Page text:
Jacques Tati's film Playtime was released 50 years ago, but has lessons for us today
50 years ago this week, Jacques Tati's film Playtime was released; it wasn't too much of a hit with movie audiences, but it was with architecture students. Tati's set (and it was all a set, all designed for the film) was a cool modernist wonder. M. Hulot wanders through it, totally befuddled by modern technology, much like many people are today. Terri Boake of the University of Waterloo writes:
Tati also makes a commentary on the architecture of the modern city, by filling his set with grey walls, shiny floors and glass walls Tati emphasizes the banality of "sleek modernity" and modernity's elimination of a few fundamental aspects of architecture.
Apartments, like offices, are stark, grey and lack privacy, much like many homes today. They even have transformer furniture.
These scenes both depict places that are supposed to be private, though are completely exposed to a public audience through the floor to ceiling, wall to wall windows. Both settings are supposed to be places of comfort, though are made uncomfortable not only by the lack of privacy but also by the furniture. The apartments feature the modern rectilinear chairs that don't quite squish like normal seats and couches, but pop in and snap back out. The hotel room looks uncomfortably small and features a rectilinear bed that looks equally as uncomfortable as the chairs.
Writing in the Los Angeles Review of Books, Aaron Timms describes how "Playtime successfully anticipated — and skewered — other aspects of a society shortly to come: the pantomime of productivity that is the modern office job, the peculiarly kinetic stasis of life in a hyper-connected, 24/7 city."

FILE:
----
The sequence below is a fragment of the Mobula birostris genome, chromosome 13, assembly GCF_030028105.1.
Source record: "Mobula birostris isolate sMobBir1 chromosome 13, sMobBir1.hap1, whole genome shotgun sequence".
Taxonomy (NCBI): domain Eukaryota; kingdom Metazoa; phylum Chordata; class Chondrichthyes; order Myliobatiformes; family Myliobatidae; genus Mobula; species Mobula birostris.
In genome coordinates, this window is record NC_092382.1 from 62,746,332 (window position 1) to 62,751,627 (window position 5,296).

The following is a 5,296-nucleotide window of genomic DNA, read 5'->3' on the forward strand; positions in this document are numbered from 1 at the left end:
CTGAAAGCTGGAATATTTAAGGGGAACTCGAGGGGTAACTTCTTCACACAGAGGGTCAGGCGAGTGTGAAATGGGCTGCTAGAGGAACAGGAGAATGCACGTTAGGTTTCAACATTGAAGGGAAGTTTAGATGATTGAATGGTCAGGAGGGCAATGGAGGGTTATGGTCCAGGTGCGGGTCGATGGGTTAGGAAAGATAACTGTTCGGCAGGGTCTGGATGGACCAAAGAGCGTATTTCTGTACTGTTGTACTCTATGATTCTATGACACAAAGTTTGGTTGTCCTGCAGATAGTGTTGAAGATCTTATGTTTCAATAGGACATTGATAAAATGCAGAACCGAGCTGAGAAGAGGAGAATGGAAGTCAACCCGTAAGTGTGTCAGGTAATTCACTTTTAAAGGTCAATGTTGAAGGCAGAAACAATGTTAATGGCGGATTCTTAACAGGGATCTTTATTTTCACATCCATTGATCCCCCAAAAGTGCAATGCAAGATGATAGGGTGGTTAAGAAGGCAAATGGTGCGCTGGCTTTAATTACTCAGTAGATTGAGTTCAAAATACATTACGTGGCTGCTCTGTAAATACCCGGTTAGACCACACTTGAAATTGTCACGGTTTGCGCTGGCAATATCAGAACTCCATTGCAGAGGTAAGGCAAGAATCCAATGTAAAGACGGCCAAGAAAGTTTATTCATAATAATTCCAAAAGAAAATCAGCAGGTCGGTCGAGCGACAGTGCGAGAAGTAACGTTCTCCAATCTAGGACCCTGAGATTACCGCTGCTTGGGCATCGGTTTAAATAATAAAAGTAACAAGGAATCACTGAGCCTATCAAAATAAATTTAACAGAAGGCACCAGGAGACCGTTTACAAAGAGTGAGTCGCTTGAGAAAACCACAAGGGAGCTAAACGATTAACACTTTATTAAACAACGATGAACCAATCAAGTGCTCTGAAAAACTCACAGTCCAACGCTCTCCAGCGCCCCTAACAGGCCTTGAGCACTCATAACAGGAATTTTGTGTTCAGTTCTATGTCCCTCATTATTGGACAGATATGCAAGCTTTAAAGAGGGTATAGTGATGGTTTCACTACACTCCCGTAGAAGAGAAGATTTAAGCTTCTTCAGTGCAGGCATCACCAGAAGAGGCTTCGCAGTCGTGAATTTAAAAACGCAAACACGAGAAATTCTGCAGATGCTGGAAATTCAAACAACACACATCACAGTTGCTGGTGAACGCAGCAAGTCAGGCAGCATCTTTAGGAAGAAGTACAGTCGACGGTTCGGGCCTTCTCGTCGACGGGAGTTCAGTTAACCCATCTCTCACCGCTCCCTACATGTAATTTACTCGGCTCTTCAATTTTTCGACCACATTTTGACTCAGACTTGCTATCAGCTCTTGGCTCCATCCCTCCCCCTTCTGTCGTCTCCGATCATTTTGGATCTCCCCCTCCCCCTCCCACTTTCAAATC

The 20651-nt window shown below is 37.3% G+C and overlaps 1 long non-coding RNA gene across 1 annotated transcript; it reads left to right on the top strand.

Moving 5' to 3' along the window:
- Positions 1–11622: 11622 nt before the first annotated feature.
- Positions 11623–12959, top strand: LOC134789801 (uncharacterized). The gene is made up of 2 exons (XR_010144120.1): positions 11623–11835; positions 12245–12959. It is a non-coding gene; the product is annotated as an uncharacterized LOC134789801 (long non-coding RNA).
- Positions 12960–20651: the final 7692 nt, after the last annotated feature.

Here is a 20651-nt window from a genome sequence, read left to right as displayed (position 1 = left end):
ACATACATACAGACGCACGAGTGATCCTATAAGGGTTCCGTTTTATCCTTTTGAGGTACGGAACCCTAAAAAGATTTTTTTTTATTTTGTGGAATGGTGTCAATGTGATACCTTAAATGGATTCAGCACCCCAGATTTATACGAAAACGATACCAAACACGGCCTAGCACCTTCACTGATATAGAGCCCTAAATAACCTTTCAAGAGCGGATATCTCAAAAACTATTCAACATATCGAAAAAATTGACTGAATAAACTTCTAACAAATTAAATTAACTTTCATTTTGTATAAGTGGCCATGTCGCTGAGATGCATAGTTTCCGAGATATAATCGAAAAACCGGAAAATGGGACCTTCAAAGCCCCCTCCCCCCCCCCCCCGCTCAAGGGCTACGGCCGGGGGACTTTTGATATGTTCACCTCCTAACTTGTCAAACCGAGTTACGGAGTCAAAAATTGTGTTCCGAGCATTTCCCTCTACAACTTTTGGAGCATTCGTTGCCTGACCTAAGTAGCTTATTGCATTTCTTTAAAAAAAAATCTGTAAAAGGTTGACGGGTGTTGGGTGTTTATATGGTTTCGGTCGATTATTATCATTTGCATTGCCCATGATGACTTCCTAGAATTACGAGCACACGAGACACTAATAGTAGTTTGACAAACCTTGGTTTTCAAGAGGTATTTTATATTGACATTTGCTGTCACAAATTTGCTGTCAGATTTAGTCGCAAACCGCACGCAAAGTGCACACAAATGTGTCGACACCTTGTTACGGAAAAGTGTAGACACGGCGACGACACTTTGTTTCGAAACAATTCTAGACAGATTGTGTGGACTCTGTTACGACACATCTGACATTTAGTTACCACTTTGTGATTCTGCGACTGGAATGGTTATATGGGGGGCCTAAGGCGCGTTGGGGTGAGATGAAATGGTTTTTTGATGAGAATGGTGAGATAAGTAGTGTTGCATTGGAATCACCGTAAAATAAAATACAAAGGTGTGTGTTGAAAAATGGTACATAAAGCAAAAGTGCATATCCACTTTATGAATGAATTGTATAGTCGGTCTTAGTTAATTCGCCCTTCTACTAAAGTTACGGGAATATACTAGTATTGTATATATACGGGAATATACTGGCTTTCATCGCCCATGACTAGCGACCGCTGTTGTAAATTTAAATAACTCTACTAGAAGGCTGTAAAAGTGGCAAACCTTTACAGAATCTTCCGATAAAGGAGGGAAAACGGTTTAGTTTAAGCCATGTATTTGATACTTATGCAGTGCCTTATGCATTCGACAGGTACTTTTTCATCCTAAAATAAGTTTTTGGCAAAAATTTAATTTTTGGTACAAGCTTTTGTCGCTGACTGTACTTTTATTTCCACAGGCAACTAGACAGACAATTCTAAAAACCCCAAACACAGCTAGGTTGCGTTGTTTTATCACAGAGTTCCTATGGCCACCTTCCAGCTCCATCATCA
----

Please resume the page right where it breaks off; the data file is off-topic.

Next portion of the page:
But the film most deserves our attention — especially today, with so much fear in the air about AI, the robot apocalypse, and so on — for Tati’s masterly, leisurely presentation of technology’s failure to account for human randomness and spontaneity. The characters in Playtime are not dehumanized by their encounters with technology. They become fully human by playfully navigating their way around technology — hence the “play” of the film’s title.
Timms gets how really, not much has changed in fifty years. We are still faced with new technologies and still muddle through.
There’s neither glory nor fear in Tati’s understanding of our technological future, but a simple continuation of the ordinary. Amid the fuss and buzz of technology, Tati says, we make do; we adapt and bumble along. That’s not an invitation to quiescence, but a diagnosis of reality — or the reality that Tati, in 1967, believed was around the corner. Fifty years on, we can say with some certainty, and no small pleasure in the delight of his creation, that he was right.
So why is this on TreeHugger? Because 50 years on, there are many lessons here. Like Tati, we are living in an era of disruption; nobody is quite sure how we will get around, where we will live and where we will work. And we are still adapting and bumbling along. And people still hate modern architecture. The most remarkable thing about Playtime is how little things have changed.